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  • Writer's pictureMauricio Cordeiro

Configuring a Minimal Docker Image for Spatial Analysis with Python

Learn how to install the basic geospatial dependencies, such as GDAL and XArray, and deploy them as a container


Newcomers to the Python programming language quickly understand the significance of utilizing virtual environments and package management tools. The vast number of packages available presents a challenge in maintaining compatibility among dependencies, making virtual environments and package management critical components of a well-organized Python environment.

This complexity of managing dependencies is exacerbated when working with geospatial analysis. In addition to the numerous packages utilized in data science, it is necessary to incorporate specialized libraries such as GDAL, Rasterio, and STAC to support this type of analysis. Besides, it is widely known that GDAL can be particularly difficult to install, regardless of the operating system architecture, be it Windows, Linux, or Mac.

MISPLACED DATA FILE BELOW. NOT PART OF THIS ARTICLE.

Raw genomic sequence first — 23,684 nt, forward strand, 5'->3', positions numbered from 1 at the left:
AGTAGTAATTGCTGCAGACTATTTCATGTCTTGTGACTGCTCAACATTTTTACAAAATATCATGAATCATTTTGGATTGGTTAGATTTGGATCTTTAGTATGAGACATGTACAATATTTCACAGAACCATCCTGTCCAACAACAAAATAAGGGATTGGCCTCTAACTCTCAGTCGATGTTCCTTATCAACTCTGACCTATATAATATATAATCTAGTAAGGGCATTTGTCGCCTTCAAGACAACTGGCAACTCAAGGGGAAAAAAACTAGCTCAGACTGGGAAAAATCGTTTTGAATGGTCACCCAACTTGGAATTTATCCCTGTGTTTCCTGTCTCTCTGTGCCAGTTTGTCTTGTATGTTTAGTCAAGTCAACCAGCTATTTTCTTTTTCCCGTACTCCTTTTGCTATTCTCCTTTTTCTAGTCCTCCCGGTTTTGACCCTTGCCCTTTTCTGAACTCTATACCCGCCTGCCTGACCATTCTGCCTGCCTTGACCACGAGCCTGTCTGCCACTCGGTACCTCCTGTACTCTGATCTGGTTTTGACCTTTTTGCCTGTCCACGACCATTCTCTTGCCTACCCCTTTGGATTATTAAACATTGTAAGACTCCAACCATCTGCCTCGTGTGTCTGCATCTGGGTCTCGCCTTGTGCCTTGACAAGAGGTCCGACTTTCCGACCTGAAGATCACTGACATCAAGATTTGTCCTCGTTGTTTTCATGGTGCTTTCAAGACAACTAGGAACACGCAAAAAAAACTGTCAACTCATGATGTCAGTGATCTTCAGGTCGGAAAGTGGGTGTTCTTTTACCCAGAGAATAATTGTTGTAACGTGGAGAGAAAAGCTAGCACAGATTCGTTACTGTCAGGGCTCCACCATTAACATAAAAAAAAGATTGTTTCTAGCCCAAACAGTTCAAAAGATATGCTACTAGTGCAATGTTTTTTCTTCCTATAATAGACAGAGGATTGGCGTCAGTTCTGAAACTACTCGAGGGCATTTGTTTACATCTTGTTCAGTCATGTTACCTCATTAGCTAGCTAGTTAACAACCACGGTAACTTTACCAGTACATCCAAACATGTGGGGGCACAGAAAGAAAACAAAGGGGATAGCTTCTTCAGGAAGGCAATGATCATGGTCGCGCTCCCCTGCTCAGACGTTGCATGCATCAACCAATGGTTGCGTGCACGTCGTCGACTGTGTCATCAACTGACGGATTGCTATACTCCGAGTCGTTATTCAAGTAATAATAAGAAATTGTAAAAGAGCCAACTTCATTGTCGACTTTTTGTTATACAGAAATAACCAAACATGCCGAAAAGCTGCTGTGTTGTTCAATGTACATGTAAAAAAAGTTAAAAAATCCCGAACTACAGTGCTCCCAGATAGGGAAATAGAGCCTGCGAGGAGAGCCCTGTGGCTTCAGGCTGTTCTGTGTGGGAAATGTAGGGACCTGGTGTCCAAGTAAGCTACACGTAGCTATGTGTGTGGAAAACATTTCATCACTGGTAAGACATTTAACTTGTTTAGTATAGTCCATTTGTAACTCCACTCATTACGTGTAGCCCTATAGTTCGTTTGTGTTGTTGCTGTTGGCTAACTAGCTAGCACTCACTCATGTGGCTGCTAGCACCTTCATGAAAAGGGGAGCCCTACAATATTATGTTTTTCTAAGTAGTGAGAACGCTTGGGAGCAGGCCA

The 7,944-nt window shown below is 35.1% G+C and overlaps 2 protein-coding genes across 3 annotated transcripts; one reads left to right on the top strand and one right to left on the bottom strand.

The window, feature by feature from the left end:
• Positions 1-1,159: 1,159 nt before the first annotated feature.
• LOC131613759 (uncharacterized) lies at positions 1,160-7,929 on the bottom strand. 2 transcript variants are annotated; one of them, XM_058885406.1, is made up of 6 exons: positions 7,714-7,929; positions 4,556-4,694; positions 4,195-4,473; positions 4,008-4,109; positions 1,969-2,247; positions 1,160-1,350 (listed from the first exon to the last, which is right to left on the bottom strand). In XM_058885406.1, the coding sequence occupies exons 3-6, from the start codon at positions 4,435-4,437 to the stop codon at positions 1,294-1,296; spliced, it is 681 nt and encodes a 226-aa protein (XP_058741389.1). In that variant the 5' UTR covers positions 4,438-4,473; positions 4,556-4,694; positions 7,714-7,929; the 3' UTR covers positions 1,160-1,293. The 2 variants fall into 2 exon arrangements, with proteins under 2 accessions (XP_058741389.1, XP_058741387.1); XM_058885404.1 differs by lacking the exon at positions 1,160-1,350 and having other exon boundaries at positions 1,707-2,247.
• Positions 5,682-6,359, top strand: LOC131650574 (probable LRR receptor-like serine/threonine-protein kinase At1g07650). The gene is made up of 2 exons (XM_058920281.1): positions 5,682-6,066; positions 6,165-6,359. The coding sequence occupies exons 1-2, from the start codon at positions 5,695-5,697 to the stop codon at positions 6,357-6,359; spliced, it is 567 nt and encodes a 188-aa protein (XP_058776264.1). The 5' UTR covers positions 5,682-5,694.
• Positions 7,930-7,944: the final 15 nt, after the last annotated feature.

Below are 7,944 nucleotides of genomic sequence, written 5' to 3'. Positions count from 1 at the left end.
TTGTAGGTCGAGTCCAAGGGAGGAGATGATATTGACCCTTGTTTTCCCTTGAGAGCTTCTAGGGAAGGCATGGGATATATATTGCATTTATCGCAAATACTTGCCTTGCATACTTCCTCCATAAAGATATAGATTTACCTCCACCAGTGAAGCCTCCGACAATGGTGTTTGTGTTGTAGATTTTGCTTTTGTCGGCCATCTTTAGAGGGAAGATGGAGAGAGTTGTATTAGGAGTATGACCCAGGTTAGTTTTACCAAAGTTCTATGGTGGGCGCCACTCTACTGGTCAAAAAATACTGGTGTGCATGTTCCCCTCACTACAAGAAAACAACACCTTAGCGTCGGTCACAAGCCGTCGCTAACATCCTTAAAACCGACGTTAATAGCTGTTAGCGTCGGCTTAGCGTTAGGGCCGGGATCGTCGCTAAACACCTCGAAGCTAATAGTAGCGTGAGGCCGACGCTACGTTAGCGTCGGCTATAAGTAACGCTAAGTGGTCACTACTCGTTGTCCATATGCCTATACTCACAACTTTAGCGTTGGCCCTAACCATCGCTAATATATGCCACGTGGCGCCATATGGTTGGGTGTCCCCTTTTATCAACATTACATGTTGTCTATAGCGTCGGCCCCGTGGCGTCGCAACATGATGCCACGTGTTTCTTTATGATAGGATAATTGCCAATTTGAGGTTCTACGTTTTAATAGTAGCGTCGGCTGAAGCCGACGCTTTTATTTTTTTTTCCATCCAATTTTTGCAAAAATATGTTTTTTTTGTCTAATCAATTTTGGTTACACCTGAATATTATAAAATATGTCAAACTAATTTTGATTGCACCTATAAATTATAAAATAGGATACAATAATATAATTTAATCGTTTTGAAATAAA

If you want to deploy your geospatial environment to a cloud server, relying on basic conda skills just won’t cut it. Containerizing your environment is the way to go, to ensure compatibility and stability in the target deployment environment.

So, this article is here to save the day! It’s a quick and straightforward guide to setting up a minimalist Docker image, loaded with all the essential tools for geospatial analysis using Python. No more headaches, no more fuss!

Installing Docker

First, we will need Docker installed. On Mac or Windows this can be done through the installation of Docker Desktop directly from (Figure 1).

If you are on linux, the installation can be done using apt package manager: